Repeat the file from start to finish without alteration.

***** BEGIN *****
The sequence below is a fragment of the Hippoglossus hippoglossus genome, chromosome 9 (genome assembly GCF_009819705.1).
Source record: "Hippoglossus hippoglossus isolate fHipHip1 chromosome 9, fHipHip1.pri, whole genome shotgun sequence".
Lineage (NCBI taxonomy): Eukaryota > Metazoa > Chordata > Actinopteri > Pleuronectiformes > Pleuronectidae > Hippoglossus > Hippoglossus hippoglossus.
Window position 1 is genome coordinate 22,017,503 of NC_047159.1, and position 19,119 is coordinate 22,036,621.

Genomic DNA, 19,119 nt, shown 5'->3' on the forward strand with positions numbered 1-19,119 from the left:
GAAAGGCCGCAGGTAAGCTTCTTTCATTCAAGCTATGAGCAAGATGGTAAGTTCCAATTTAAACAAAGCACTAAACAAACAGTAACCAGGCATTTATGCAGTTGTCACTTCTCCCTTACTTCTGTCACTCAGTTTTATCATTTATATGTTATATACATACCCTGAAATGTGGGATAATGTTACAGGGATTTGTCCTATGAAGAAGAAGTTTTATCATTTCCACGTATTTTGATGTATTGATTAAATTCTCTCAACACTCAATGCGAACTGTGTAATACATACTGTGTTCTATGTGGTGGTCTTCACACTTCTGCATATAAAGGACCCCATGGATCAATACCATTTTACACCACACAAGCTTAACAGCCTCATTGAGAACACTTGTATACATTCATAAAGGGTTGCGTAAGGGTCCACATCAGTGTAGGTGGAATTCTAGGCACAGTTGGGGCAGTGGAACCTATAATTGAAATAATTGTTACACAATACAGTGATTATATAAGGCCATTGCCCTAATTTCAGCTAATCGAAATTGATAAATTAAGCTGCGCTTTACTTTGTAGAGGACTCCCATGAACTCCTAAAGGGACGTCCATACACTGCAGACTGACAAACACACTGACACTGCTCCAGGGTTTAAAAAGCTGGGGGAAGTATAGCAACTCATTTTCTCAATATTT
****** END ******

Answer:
The sequence below is a fragment of the Hippoglossus hippoglossus genome, chromosome 9 (genome assembly GCF_009819705.1).
Source record: "Hippoglossus hippoglossus isolate fHipHip1 chromosome 9, fHipHip1.pri, whole genome shotgun sequence".
Lineage (NCBI taxonomy): Eukaryota > Metazoa > Chordata > Actinopteri > Pleuronectiformes > Pleuronectidae > Hippoglossus > Hippoglossus hippoglossus.
Window position 1 is genome coordinate 22,017,503 of NC_047159.1, and position 19,119 is coordinate 22,036,621.

Genomic DNA, 19,119 nt, shown 5'->3' on the forward strand with positions numbered 1-19,119 from the left:
GAAAGGCCGCAGGTAAGCTTCTTTCATTCAAGCTATGAGCAAGATGGTAAGTTCCAATTTAAACAAAGCACTAAACAAACAGTAACCAGGCATTTATGCAGTTGTCACTTCTCCCTTACTTCTGTCACTCAGTTTTATCATTTATATGTTATATACATACCCTGAAATGTGGGATAATGTTACAGGGATTTGTCCTATGAAGAAGAAGTTTTATCATTTCCACGTATTTTGATGTATTGATTAAATTCTCTCAACACTCAATGCGAACTGTGTAATACATACTGTGTTCTATGTGGTGGTCTTCACACTTCTGCATATAAAGGACCCCATGGATCAATACCATTTTACACCACACAAGCTTAACAGCCTCATTGAGAACACTTGTATACATTCATAAAGGGTTGCGTAAGGGTCCACATCAGTGTAGGTGGAATTCTAGGCACAGTTGGGGCAGTGGAACCTATAATTGAAATAATTGTTACACAATACAGTGATTATATAAGGCCATTGCCCTAATTTCAGCTAATCGAAATTGATAAATTAAGCTGCGCTTTACTTTGTAGAGGACTCCCATGAACTCCTAAAGGGACGTCCATACACTGCAGACTGACAAACACACTGACACTGCTCCAGGGTTTAAAAAGCTGGGGGAAGTATAGCAACTCATTTTCTCAATATTT